Mridula Baljekar has featured on this blog often, a dear friend and a Spice Sprectacular with her Indinan curry writing. She phoned me today to wish me a happy Diwali, and I asked her what it’s all about. See the guest blog from my Hindu Friend. Happy Diwali.
Diwali is the biggest and the happiest of all Hindu festivals. Diwali takes place in the Autumn over 5 days. It is celebrated to welcome the Hindu prince Rama from 14 years of exile. Rama was the reincarnation of Hindu god Vishnu, and he was sentenced to 14 years in exile by his wicked step-mother who wanted her own son to become the king. Rama’s wife Sita did not want her husband to spend all this time in exile along and decided to accompany her husband along with Rama’s brother Laxman.
During Diwali, oil lamps are lit everywhere to welcome Rama who was supposed to have returned from exile in the evening. That’s where the name ‘Festival of Lights’ came from. During Diwali, the Hindus also worship Lakshmi, the goddess of wealth, as she reincarnated as Rama’s wife Sita. To welcome Lakshmi, Indian homes have oil-lit lamps through to the early hours of the morning, as it is believed that Goddess Lakshmi never enters a dark home!
When Rama was in exile, the demon king Ravana abducted his wife Sita, whom Rama rescued from him. To celebrate this victory of good over evil, people made up straw effigies of Ravana and set them off filled with firecrackers, hence the tradition of fireworks during Diwali. Before Diwali comes Dussera, which is one of the biggest festivals of India. This marks the victory of Rama in rescuing his wife Sita.
The business community of India begins their new year on Diwali day, and gives gifts and bonuses to their employees.
Diwali is a festival when sweetmeats are the main food items. One can end up with a multitude of sweets and sweetmeats made exclusively from coconut as it is believed to be the fruit of the gods. Every ritual starts with a coconut which is cracked opened and placed at the altar before ceremonies begin.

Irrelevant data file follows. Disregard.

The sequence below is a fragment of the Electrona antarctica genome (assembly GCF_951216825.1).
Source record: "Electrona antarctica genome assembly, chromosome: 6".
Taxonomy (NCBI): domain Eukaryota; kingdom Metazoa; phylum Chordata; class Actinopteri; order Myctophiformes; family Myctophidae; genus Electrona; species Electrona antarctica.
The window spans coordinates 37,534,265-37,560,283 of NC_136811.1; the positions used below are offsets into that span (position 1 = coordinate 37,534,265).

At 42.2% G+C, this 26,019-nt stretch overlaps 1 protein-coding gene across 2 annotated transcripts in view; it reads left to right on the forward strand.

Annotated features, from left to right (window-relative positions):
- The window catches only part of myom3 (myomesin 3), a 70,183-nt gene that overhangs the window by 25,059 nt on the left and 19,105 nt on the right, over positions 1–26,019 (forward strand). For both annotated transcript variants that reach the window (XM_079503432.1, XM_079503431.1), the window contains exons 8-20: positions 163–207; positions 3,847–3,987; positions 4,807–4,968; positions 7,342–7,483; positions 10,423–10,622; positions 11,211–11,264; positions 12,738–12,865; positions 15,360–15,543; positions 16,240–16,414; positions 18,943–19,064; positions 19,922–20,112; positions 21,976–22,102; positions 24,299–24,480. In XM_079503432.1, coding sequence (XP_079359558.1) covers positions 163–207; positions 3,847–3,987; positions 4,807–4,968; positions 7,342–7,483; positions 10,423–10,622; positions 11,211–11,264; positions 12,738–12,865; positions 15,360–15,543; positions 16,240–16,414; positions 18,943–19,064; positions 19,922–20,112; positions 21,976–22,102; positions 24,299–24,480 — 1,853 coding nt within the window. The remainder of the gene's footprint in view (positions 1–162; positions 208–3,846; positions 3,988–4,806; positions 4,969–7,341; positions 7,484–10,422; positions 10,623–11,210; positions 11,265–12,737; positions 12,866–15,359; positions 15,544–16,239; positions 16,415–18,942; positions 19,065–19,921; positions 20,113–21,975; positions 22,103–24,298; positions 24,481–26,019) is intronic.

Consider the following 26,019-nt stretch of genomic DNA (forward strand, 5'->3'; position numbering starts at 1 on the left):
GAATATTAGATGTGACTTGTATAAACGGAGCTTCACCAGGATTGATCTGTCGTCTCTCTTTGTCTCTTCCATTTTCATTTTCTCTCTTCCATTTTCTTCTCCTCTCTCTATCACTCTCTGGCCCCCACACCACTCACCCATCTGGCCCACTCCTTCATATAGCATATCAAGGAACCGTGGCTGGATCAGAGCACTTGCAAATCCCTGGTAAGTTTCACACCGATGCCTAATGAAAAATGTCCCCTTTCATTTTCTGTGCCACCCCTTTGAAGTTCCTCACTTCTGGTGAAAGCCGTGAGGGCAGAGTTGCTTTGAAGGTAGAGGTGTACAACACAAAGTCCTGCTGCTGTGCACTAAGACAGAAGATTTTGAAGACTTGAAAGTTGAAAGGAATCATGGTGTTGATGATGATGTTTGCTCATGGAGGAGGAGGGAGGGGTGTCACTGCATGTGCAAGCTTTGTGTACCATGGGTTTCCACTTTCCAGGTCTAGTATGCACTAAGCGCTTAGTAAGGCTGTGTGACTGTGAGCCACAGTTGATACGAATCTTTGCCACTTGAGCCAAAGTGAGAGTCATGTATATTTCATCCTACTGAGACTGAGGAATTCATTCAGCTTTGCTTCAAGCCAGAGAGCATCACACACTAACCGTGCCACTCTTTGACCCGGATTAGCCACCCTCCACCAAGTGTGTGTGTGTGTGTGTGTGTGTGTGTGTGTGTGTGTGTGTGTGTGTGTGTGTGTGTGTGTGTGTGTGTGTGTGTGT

Sweet puffed parathas, stuffed with coconut and spices, sweet samosas filled with coconut, pancakes filled with sweetened coconut etc. are traditional sweetmeats made during Diwali. An ancient tradition which is followed during Diwali is the exchange of sweets among families and friends. Hindus believe that sweets represent our inner goodness and they like to spread this spirit amongst friends and relations.
Vegetarian food is the order of the day during Diwali because the Hindu religion is based on the principle of ‘Ahimsa’ (non-violence) which also means that you should not destroy another life for your own pleasure.
A salad of soaked lentils with diced cucumber, grated coconut and lemon juice, said to be the favourite of the god Rama, is also made during Diwali. Deep-fried savoury snacks made of chickpea flour or soaked and ground lentils are among other treats enjoyed during Diwali.
Read more about Diwali and get delicious recipes from Mridula Baljekar’s World Award Winning book, Great Indian Feasts, published by John Blake.